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ANALYSIS: Motor vehicle inspection deal

Cars lining up for inspection at Namboole on March 25

Is the mandatory vehicle inspection exercise manned by multinational company, SGS worth it for Uganda?    

With two months to the date of apprehending motor vehicles that have not gone through mandatory vehicle inspection exercise, only 5,000 units out of over 800,000 motor vehicles on the road have been inspected as of March 23.

Out of the 5, 000, only 78% had passed the roadworthiness test that began in November last year, officials manning the exercise told The Independent in an interview. These numbers exclude motorcycles that are yet to be inspected for the same exercise.

In an interview with The Independent on March 23, the Minister for Works and Transport, Monica Azuba Ntege admitted that the numbers recorded so far are disappointing.

“I would have expected more…but you know very well that Ugandans do things at the last moment,” Ntege said, “But we hope that the public understands the exercise and embraces it.”

The mandatory exercise is about determining the technical condition of motor vehicles in the country so they comply with the traffic and road safety (Motor Vehicle inspection) regulations of 2016 and the standards set by the ministry of works and transport in the “Manual of Vehicle Inspection” as well as other recognised international road-safety standards.

Based on this legal frame work, vehicle owners will be penalised if they drive without a valid Vehicle Inspection Certificate, issued from the service operator SGS Automotive Uganda Limited starting June this year.

In cases where vehicles fail the test, owners must repair them and take them back for re-testing within a period of 30 days.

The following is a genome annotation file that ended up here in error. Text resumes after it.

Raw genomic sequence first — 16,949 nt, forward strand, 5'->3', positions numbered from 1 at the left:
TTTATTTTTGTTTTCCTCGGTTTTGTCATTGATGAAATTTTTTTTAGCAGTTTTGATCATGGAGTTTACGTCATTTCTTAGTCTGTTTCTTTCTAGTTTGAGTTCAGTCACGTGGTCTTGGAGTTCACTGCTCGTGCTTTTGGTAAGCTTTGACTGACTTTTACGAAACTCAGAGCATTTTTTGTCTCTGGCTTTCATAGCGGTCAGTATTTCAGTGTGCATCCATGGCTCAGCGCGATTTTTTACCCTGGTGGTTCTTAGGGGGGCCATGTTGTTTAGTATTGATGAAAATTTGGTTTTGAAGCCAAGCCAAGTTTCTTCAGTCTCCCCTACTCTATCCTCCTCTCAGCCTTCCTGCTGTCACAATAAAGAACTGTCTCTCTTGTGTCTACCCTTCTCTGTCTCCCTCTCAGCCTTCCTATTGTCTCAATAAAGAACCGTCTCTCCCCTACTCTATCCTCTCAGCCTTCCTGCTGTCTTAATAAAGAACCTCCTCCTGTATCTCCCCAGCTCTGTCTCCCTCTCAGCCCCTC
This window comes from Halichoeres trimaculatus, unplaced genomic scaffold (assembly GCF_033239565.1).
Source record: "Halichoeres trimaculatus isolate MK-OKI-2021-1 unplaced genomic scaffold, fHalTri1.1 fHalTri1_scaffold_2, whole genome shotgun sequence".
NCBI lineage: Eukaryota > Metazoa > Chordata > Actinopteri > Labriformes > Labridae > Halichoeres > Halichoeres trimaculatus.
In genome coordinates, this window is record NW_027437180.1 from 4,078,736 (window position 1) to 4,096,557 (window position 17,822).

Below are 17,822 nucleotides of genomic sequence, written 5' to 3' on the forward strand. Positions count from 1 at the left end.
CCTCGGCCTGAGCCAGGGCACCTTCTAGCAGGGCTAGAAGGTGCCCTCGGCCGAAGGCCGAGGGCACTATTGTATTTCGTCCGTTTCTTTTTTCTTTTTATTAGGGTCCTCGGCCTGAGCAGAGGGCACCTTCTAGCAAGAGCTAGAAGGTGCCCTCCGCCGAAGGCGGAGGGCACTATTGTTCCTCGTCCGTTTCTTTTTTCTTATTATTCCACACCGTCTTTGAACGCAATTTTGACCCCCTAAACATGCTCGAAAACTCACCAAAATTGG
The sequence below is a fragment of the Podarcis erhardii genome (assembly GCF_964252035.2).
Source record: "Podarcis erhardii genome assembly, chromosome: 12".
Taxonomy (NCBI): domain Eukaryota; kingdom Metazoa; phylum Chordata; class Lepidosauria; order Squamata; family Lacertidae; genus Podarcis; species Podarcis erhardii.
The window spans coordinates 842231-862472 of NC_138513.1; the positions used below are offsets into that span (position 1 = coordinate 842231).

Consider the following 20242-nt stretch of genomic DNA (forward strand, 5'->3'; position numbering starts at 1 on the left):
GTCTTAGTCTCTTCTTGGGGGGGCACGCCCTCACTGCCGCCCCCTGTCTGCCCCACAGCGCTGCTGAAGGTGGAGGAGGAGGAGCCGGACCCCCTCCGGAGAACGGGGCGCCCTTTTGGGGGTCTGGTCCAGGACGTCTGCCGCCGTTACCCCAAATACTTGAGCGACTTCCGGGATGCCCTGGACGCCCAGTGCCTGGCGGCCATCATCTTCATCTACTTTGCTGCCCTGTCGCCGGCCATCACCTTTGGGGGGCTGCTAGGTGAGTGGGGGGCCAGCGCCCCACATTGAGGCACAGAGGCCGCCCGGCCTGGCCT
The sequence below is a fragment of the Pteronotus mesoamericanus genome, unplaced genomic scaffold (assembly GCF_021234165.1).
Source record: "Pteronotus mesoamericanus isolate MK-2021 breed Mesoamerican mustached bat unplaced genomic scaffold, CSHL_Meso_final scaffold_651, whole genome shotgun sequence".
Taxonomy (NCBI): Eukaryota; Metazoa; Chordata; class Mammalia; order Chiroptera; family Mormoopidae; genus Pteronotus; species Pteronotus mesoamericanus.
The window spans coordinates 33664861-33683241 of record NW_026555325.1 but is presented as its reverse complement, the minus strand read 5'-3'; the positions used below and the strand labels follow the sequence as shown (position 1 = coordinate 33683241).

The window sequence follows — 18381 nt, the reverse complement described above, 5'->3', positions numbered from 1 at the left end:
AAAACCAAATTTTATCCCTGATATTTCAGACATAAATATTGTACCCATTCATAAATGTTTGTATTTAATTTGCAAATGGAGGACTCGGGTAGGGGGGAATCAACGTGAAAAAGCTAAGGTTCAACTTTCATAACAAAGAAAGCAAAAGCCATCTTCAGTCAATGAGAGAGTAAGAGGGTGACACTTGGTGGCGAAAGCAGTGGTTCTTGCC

Many countries across the globe are enforcing this exercise in a bid to eliminate vehicles in dangerous mechanical conditions, which many times cause accidents. The exercise also reduces air pollution from vehicles that are old.

Currently, officials say the largest inspection centre – Kawanda has the capacity to test 200 vehicles in a day.  There is another centre at Namboole. Other stations that are being prepared for the exercise and could open soon include Namulanda on Entebbe Road, Nabbingo on Masaka Road, and Namanve on Jinja Road. An additional three stations are being worked on in Gulu, Mbale and Mbarara. Three mobile inspection trucks are being assembled to serve areas with sparse vehicle population, according to SGS officials.

The inspection exercise largely covers the braking system, wheel alignment, exhaust smoke, headlamps and motor vehicle suspension among other conditions of the motor vehicle. All items inspected must be beyond 50% to accuracy for a vehicle to pass the test.

For Uganda, this is the second time the exercise is being implemented after nearly two decades since it was suspended. Before its suspension in 1998, the inspection was conducted by the Motor Vehicle Inspection unit of the Uganda police.

Currently it is being manned by the Swiss company, SGS, which provides inspection, verification, testing and certification services – under a public private partnership with government of Uganda under a contract of five years.

Minister Ntege said under the contract, SGS is charged with putting in place the necessary infrastructure while the government is supposed to ensure strict adherence to these guidelines (by both SGS and vehicle owners) by conducting regular monitoring and evaluation of the programme’s performance. She said government gets 10% of the revenue collected per month as concession fee while the balance remains with SGS to manage the entire exercise.

It costs Shs54, 752 for one to test one unit of motorcycle and a maximum of up to Shs 147, 500 for other categories of vehicles inclusive of value added tax. All private vehicles will be subject to inspection once every 12 months, while commercial vehicles will require inspection once every six months.

All vehicles are supposed to undergo the process except for private vehicles which are exempted from inspection for up to two years from the 1st of January of the year of manufacture.

This exemption, however, does not apply to commercial vehicles licensed by Transport Licensing Board.

 

One comment

  1. How many commercial vehicles can a persin avail in day e. g if the company has a large fleet?

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